Personnel from the company's Asia and US labs said their system achieved human parity using a commonly used test set of news stories called newstest2017 developed by industry and academic partners.
External bilingual human evaluators compared the results achieved by the Microsoft researchers to two translations produced independently by humans.
One method used by the researchers is known as dual learning. Each time a sentence was translated from Chinese to English, it was sent back through the system to change it from English to Chinese.
Xuedong Huang, technical fellow in charge of Microsoft’s speech, natural language and machine translation efforts.
Xuedong Huang, a technical fellow in charge of Microsoft’s speech, natural language and machine translation efforts, said: "Hitting human parity in a machine translation task is a dream that all of us have had. We just didn’t realise we’d be able to hit it so soon.”
Arul Menezes, partner research manager of Microsoft’s machine translation team, said the researchers had tried to prove that their systems could achieve the same level of translation using a language pair — Chinese and English — for which there is a lot of data, on a test set that includes the more commonplace vocabulary of general interest news stories.
“Given the best-case situation as far as data and availability of resources goes, we wanted to find out if we could actually match the performance of a professional human translator,” he said.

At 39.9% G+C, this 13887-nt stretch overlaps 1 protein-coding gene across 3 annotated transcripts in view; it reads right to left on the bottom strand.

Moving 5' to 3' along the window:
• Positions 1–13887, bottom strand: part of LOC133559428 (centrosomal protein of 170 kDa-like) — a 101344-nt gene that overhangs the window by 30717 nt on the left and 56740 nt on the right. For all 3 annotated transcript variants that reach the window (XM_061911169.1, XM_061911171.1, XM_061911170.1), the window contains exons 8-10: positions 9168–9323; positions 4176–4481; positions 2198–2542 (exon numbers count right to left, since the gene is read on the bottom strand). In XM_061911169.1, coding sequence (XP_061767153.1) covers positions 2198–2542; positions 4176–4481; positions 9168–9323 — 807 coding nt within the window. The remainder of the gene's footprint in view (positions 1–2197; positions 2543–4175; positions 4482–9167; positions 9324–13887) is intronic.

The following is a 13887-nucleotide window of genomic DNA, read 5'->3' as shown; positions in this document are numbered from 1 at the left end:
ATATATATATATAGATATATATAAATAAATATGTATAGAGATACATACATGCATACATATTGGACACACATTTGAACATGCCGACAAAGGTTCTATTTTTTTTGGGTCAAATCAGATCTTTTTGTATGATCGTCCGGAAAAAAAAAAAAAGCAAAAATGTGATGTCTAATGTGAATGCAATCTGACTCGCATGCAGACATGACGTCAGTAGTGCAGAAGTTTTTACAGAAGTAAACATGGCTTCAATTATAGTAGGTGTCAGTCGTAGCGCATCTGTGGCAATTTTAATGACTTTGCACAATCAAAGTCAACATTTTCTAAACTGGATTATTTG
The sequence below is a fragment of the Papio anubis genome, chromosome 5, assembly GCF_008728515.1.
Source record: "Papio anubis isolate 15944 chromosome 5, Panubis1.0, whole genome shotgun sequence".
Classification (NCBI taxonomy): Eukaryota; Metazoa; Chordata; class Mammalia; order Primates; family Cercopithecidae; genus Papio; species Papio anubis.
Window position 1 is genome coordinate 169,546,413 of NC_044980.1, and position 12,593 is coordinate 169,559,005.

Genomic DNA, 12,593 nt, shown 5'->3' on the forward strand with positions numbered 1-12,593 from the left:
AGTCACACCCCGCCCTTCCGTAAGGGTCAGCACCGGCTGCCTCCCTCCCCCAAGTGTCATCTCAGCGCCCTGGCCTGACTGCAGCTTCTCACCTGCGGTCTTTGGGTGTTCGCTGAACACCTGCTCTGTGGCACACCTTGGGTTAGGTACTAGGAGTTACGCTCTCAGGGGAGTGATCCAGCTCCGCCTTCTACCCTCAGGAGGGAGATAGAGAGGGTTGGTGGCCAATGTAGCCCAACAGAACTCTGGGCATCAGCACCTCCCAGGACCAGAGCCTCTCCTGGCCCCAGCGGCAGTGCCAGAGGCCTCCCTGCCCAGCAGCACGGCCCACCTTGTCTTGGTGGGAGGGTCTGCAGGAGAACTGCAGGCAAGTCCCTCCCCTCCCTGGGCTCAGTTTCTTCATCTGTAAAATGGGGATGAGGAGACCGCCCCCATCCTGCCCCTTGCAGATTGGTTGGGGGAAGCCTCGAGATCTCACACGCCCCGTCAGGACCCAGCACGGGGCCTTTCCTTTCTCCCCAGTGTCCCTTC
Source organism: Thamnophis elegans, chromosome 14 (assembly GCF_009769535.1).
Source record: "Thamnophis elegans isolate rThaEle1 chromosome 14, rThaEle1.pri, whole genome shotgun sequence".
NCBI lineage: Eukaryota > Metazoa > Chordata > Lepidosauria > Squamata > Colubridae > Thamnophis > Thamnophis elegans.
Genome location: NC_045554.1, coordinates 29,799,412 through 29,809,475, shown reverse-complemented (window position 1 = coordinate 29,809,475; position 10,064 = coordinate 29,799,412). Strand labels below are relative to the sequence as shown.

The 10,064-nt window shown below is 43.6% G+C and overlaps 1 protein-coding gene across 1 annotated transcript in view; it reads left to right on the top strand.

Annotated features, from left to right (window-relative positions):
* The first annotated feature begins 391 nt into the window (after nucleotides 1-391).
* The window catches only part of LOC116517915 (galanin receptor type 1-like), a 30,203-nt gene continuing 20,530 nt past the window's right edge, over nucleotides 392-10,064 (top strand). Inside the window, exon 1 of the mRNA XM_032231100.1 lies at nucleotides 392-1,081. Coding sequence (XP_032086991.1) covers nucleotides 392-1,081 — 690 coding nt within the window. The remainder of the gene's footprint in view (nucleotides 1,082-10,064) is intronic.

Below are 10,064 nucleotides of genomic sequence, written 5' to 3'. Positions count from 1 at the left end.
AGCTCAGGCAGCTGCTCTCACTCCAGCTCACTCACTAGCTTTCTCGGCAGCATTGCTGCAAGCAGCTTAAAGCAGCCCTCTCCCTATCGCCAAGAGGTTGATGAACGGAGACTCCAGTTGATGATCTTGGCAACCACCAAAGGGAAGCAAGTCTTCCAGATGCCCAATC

“Much of our research is really inspired by how we humans do things,” said Tie-Yan Liu, a principal research manager with Microsoft Research Asia in Beijing. Liu leads a team that worked on this project.
Arul Menezes, partner research manager of Microsoft’s machine translation team.
Ming Zhou, assistant managing director of Microsoft Research Asia and head of a natural language processing group that worked on the project, said the group had also developed two new techniques that would improve the accuracy of their translations.
One technique, called joint training, is used to iteratively boost the English-to-Chinese and Chinese-to-English translation systems. It translates new English sentences into Chinese in order to obtain new sentence pairs which are then used to augment the training dataset used for the opposite direction – Chinese to English.
A second technique, agreement regularisation, generates a translation by reading in different direction in order to obtain a consensus translation.
Zhou said he expects these methods and techniques to be useful for improving machine translation in other languages and situations as well. He said they also could be used to make other AI breakthroughs beyond translation.
“This is an area where machine translation research can apply to the whole field of AI research,” he said.
“Machine translation is much more complex than a pure pattern recognition task,” Zhou said. “People can use different words to express the exact same thing, but you cannot necessarily say which one is better.”
Photos: courtesy Microsoft